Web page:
Across the country there will be nationally consistent colours and terminology. This means that wherever you go in Australia, and whatever the season or fuels you’re surrounded by, you can understand the level of threat and what you need to do to stay safe.

Levels of fire danger risk

Fire Danger Rating

What does it mean?

What should I do?


Most fires can be controlled

  • Controlled burning may occur in these conditions if it is safe – check to see if permits apply

Plan and prepare

  • Stay up to date
  • Be ready to act if there is a fire

Fires can be dangerous

  • There's a heightened risk
  • If a fire starts, your life and property may be at risk

Be ready to act

  • Be alert for fires in your area
  • Decide what you will do if a fire starts

Fires will spread quickly and be extremely dangerous

  • These are dangerous fire conditions
  • You must be physically and mentally prepared to defend in these conditions

Take action now to protect your life and property

  • Check your Bushfire Survival Plan and that your property is fire ready
  • If a fire starts, take immediate action. If you and your property are not prepared to the highest level, go to a safer location well before the fire impacts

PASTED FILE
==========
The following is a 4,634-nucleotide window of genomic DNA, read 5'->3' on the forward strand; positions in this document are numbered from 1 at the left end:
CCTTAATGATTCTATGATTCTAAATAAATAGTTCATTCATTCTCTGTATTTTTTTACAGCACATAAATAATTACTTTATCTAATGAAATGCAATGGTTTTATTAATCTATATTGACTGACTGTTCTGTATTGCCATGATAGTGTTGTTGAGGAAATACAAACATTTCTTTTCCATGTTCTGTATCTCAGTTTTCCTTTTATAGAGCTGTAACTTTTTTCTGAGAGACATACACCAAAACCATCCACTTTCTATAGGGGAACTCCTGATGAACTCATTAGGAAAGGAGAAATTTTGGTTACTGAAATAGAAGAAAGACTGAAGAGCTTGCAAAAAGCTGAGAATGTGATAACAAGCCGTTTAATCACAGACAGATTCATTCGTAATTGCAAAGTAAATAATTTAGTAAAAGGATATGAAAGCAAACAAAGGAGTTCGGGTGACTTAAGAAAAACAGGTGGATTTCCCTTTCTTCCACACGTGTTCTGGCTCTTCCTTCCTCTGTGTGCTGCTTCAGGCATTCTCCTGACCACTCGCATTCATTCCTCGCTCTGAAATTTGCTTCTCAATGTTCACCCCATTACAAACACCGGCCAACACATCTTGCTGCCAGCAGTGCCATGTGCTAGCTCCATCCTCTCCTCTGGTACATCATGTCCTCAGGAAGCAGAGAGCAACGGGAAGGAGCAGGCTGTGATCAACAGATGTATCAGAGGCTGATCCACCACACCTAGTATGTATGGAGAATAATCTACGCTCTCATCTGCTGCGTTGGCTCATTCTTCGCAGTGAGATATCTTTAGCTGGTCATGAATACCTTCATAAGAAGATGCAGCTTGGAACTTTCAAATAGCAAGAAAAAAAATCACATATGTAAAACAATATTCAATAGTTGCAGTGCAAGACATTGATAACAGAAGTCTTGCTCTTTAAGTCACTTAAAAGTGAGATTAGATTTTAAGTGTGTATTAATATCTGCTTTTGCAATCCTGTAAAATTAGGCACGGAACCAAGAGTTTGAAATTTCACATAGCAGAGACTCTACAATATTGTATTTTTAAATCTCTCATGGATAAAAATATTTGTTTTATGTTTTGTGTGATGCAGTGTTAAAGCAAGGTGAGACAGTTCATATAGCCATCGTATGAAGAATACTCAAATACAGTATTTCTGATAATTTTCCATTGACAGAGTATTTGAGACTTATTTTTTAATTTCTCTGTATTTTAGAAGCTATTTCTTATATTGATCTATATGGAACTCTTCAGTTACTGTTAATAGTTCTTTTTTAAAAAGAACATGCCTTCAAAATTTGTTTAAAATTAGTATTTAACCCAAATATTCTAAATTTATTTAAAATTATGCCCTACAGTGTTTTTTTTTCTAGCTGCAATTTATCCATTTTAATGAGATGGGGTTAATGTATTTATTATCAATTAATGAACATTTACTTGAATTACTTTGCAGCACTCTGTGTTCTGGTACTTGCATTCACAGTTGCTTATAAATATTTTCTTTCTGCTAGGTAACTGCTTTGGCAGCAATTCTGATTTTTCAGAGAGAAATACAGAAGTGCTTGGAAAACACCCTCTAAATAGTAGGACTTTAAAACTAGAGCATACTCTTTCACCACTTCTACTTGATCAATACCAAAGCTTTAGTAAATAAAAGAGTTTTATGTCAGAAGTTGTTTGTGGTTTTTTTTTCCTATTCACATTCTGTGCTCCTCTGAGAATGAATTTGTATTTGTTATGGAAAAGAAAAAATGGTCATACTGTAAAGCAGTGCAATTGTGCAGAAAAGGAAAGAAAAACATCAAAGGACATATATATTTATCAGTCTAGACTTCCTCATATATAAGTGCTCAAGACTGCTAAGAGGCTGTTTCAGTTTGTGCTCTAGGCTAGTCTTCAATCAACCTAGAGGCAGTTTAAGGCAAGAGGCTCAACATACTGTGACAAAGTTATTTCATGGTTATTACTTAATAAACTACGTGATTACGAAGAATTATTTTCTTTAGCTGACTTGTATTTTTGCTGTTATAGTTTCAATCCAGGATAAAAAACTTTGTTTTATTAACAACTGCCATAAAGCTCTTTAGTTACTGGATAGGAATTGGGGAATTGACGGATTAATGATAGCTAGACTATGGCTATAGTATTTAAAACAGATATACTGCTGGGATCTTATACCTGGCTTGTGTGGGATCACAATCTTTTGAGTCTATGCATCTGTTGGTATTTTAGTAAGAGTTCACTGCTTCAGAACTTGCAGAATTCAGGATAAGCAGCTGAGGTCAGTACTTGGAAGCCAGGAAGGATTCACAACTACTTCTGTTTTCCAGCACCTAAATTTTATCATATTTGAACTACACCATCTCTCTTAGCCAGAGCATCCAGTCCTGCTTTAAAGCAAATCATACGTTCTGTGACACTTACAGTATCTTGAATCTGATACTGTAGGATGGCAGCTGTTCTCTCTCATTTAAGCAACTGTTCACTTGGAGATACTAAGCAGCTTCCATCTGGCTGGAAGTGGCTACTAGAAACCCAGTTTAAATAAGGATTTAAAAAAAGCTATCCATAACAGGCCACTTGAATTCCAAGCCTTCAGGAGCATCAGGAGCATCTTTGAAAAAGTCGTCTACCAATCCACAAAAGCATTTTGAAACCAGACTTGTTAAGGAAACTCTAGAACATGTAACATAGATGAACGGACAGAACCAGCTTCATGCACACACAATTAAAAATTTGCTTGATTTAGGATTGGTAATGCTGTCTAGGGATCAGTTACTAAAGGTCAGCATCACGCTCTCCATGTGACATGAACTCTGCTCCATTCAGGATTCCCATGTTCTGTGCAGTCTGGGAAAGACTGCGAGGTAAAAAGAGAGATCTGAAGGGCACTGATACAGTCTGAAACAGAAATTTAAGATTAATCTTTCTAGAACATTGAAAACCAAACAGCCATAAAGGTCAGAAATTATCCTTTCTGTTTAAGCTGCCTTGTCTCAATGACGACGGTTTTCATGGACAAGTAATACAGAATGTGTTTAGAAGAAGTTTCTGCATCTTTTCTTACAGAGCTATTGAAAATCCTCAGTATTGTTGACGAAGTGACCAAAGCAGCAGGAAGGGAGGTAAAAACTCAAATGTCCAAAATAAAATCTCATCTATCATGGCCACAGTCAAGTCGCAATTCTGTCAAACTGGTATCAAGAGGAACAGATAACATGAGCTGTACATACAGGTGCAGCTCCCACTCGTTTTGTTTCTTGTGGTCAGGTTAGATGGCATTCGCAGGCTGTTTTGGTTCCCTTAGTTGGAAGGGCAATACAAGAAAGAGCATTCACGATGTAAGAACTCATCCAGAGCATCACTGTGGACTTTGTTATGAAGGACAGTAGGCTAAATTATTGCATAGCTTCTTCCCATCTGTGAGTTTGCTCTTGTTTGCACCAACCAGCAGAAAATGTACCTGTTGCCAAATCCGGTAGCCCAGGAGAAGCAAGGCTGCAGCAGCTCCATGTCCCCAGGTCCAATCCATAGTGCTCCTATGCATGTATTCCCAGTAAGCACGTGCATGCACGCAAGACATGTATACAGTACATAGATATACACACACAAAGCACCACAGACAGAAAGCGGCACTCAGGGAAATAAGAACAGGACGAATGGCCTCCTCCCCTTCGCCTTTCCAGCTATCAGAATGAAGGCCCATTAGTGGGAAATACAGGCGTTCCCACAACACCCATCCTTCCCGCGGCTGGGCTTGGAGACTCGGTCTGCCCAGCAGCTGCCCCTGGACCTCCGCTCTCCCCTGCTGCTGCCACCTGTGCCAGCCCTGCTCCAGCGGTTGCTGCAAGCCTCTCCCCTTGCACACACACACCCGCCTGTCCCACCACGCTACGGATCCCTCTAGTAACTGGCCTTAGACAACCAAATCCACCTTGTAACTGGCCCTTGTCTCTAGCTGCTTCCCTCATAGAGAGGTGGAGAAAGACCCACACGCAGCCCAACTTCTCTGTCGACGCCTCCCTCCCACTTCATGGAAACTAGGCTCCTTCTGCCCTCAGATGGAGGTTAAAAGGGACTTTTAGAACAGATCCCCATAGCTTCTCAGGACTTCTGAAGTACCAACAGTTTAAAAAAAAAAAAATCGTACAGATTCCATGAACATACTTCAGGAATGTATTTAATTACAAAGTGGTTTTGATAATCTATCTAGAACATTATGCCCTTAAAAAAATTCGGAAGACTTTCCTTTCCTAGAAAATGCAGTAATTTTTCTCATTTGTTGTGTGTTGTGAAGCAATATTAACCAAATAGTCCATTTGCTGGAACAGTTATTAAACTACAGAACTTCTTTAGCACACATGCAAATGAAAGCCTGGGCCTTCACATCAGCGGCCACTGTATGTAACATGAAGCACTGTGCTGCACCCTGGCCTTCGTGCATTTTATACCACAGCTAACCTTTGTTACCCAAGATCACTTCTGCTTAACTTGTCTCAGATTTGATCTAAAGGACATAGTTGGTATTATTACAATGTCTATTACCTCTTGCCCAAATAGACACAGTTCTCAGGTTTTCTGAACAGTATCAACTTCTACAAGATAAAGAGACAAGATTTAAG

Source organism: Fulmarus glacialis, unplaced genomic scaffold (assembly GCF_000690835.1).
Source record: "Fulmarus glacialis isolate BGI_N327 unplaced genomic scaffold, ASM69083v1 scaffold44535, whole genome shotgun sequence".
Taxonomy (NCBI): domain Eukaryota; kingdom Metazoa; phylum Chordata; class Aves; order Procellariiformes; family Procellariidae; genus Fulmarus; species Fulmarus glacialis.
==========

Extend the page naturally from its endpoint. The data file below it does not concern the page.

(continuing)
• Reconsider travel through bushfire risk areas

If a fire starts and takes hold, lives are likely to be lost

  • These are the worst conditions for a bush or grass fire
  • Homes are not designed or constructed to withstand fires in these conditions
  • The safest place to be is away from high risk bushfire areas

For your survival, leave bushfire risk areas

  • Stay safe by leaving high risk bushfire areas the night before or early in the day – do not wait and see
  • Your life may depend on the decisions you make even before there is a fire:
    • When you will leave
    • Where you will go
    • How you will get there
    • When you will return
    • What you will do if you cannot leave